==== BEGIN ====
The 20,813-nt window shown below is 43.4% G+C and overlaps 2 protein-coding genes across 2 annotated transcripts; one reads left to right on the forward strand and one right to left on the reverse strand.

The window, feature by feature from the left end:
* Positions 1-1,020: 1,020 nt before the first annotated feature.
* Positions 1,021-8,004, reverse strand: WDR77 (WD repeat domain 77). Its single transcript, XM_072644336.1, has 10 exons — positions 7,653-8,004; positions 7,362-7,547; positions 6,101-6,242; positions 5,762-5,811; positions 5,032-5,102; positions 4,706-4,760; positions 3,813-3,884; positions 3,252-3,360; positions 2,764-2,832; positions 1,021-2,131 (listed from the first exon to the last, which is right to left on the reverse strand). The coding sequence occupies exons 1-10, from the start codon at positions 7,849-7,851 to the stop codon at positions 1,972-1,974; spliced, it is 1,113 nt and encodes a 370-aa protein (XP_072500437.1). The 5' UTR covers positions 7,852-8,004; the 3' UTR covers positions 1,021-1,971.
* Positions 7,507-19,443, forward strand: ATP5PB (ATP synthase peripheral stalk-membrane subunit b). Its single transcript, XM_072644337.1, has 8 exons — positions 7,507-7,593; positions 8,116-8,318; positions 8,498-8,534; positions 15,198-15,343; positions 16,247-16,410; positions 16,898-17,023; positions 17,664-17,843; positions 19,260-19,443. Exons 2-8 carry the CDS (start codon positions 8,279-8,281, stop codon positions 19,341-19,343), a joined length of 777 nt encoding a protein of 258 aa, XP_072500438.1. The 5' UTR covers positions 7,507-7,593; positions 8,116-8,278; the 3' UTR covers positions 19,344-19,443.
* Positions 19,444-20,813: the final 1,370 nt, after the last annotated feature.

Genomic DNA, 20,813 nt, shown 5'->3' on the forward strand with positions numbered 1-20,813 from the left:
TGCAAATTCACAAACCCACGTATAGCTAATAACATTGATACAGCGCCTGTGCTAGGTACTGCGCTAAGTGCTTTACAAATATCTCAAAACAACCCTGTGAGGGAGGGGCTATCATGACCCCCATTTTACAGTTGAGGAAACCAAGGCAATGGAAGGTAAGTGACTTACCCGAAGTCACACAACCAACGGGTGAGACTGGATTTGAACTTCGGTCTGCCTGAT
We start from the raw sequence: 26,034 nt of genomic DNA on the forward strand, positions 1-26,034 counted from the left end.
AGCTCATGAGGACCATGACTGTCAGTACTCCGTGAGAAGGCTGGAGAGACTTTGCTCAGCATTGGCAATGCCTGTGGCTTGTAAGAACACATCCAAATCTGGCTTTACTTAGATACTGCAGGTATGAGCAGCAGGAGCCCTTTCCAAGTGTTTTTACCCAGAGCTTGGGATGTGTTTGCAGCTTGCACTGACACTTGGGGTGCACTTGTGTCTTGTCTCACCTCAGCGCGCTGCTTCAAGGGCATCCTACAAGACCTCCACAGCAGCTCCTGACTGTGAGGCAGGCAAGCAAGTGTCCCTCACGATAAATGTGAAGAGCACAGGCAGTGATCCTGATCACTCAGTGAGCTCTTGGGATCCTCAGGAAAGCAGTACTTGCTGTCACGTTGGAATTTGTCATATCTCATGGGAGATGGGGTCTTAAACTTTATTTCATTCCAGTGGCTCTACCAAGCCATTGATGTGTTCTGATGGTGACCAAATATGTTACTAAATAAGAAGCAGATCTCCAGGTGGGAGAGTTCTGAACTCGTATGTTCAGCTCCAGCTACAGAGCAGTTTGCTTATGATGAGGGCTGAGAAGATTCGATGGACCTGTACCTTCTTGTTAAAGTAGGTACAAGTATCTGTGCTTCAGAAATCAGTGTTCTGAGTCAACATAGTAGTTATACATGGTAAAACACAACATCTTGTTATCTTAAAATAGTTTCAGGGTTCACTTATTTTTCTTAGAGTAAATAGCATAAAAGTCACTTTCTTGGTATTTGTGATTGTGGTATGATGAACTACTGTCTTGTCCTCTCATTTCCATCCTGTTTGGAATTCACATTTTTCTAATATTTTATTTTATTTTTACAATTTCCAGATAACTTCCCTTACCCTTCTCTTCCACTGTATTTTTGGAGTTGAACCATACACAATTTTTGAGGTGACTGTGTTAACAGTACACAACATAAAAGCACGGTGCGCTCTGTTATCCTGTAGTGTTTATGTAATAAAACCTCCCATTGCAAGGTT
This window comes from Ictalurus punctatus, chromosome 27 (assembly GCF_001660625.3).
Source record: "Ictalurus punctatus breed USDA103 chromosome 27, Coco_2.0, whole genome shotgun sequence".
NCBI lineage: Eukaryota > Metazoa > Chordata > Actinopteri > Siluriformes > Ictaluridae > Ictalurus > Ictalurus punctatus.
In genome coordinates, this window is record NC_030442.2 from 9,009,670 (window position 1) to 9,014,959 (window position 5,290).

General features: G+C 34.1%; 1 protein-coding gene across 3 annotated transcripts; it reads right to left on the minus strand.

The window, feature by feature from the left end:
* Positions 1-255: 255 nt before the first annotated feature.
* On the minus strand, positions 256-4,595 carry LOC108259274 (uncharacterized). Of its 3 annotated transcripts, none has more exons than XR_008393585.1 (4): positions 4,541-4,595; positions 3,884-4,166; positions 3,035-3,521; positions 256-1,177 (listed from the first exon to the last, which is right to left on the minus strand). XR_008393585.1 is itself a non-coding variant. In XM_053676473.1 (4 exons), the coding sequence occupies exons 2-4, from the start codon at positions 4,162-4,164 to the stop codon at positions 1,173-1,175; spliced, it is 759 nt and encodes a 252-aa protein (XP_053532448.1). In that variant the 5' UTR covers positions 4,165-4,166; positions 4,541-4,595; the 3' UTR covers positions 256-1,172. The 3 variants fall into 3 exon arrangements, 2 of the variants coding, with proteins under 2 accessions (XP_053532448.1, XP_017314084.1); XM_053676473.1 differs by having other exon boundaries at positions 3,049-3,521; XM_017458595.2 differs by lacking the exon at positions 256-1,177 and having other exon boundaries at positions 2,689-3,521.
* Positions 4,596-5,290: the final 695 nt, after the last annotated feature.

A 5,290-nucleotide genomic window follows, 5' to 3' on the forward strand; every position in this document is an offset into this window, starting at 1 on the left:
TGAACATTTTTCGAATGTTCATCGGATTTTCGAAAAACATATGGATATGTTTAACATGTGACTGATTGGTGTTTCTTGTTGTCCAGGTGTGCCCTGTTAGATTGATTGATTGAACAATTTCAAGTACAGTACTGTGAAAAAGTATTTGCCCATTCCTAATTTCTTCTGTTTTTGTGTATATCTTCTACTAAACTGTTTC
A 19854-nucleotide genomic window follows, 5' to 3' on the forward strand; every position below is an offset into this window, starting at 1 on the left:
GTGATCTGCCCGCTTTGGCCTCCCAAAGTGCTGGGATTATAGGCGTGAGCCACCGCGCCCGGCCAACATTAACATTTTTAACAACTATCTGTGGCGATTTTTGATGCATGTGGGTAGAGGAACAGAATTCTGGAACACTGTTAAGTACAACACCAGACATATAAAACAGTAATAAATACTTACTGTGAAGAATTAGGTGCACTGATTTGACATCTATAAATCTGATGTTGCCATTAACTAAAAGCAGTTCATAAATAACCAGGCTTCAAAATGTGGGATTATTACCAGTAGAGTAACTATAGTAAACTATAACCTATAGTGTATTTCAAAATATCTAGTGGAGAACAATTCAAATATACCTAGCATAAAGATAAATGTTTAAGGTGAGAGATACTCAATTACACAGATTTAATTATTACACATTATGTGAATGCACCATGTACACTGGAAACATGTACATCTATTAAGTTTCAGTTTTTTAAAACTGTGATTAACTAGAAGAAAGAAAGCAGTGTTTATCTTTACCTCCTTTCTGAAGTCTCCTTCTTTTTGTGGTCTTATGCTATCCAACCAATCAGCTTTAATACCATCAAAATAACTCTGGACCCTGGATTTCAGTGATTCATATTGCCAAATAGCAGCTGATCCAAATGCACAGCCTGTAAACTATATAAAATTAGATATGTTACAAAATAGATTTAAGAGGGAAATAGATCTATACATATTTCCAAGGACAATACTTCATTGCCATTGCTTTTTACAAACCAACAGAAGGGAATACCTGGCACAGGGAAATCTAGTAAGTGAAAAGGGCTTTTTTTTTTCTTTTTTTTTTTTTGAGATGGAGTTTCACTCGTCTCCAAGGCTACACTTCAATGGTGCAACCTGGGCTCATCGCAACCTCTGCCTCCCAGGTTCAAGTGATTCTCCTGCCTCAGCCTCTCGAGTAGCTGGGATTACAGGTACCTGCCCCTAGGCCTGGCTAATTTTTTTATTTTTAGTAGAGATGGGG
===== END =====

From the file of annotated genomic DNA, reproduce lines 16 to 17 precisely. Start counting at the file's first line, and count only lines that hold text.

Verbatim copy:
The window, feature by feature from the left end:
* Positions 1-255: 255 nt before the first annotated feature.